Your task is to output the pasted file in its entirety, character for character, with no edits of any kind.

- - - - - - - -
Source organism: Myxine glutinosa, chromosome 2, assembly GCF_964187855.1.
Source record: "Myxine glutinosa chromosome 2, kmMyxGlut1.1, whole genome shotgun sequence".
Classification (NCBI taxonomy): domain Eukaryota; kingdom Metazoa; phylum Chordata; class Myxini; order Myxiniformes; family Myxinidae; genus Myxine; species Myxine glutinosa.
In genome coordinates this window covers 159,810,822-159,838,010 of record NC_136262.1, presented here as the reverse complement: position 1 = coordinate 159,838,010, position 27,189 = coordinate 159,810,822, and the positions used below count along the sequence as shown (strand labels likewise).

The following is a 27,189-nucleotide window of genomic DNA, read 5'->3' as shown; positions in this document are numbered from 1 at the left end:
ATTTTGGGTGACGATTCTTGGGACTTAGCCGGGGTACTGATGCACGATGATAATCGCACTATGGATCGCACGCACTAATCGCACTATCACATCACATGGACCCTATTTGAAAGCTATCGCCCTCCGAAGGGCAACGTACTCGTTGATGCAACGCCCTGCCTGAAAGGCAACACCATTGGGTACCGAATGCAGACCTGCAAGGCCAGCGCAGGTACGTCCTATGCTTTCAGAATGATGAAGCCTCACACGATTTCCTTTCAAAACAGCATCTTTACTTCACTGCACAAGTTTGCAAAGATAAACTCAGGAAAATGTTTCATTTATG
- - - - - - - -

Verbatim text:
Source organism: Myxine glutinosa, chromosome 2, assembly GCF_964187855.1.
Source record: "Myxine glutinosa chromosome 2, kmMyxGlut1.1, whole genome shotgun sequence".
Classification (NCBI taxonomy): domain Eukaryota; kingdom Metazoa; phylum Chordata; class Myxini; order Myxiniformes; family Myxinidae; genus Myxine; species Myxine glutinosa.
In genome coordinates this window covers 159,810,822-159,838,010 of record NC_136262.1, presented here as the reverse complement: position 1 = coordinate 159,838,010, position 27,189 = coordinate 159,810,822, and the positions used below count along the sequence as shown (strand labels likewise).

The following is a 27,189-nucleotide window of genomic DNA, read 5'->3' as shown; positions in this document are numbered from 1 at the left end:
ATTTTGGGTGACGATTCTTGGGACTTAGCCGGGGTACTGATGCACGATGATAATCGCACTATGGATCGCACGCACTAATCGCACTATCACATCACATGGACCCTATTTGAAAGCTATCGCCCTCCGAAGGGCAACGTACTCGTTGATGCAACGCCCTGCCTGAAAGGCAACACCATTGGGTACCGAATGCAGACCTGCAAGGCCAGCGCAGGTACGTCCTATGCTTTCAGAATGATGAAGCCTCACACGATTTCCTTTCAAAACAGCATCTTTACTTCACTGCACAAGTTTGCAAAGATAAACTCAGGAAAATGTTTCATTTATG